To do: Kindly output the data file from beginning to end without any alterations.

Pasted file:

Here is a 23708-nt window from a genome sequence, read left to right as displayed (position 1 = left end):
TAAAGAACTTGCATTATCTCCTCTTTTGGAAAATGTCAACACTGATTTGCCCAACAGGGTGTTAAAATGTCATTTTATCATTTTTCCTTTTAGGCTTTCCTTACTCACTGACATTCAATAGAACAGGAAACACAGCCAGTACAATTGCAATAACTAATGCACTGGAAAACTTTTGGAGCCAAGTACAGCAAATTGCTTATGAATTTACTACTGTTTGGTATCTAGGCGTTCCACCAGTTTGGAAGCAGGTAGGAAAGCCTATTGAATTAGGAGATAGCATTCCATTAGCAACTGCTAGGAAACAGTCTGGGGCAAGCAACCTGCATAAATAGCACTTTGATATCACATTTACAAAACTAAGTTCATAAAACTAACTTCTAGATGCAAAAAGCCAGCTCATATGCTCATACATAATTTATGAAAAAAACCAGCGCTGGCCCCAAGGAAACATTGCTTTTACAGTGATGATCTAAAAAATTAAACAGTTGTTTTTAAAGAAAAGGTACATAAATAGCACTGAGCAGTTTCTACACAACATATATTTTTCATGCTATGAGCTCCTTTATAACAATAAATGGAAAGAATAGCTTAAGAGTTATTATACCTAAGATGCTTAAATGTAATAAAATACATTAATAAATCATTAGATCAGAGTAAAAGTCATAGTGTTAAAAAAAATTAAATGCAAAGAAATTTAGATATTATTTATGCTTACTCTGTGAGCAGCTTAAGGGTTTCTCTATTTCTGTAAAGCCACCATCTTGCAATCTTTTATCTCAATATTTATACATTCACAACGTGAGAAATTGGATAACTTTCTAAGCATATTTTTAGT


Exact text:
Here is a 23708-nt window from a genome sequence, read left to right as displayed (position 1 = left end):
TAAAGAACTTGCATTATCTCCTCTTTTGGAAAATGTCAACACTGATTTGCCCAACAGGGTGTTAAAATGTCATTTTATCATTTTTCCTTTTAGGCTTTCCTTACTCACTGACATTCAATAGAACAGGAAACACAGCCAGTACAATTGCAATAACTAATGCACTGGAAAACTTTTGGAGCCAAGTACAGCAAATTGCTTATGAATTTACTACTGTTTGGTATCTAGGCGTTCCACCAGTTTGGAAGCAGGTAGGAAAGCCTATTGAATTAGGAGATAGCATTCCATTAGCAACTGCTAGGAAACAGTCTGGGGCAAGCAACCTGCATAAATAGCACTTTGATATCACATTTACAAAACTAAGTTCATAAAACTAACTTCTAGATGCAAAAAGCCAGCTCATATGCTCATACATAATTTATGAAAAAAACCAGCGCTGGCCCCAAGGAAACATTGCTTTTACAGTGATGATCTAAAAAATTAAACAGTTGTTTTTAAAGAAAAGGTACATAAATAGCACTGAGCAGTTTCTACACAACATATATTTTTCATGCTATGAGCTCCTTTATAACAATAAATGGAAAGAATAGCTTAAGAGTTATTATACCTAAGATGCTTAAATGTAATAAAATACATTAATAAATCATTAGATCAGAGTAAAAGTCATAGTGTTAAAAAAAATTAAATGCAAAGAAATTTAGATATTATTTATGCTTACTCTGTGAGCAGCTTAAGGGTTTCTCTATTTCTGTAAAGCCACCATCTTGCAATCTTTTATCTCAATATTTATACATTCACAACGTGAGAAATTGGATAACTTTCTAAGCATATTTTTAGT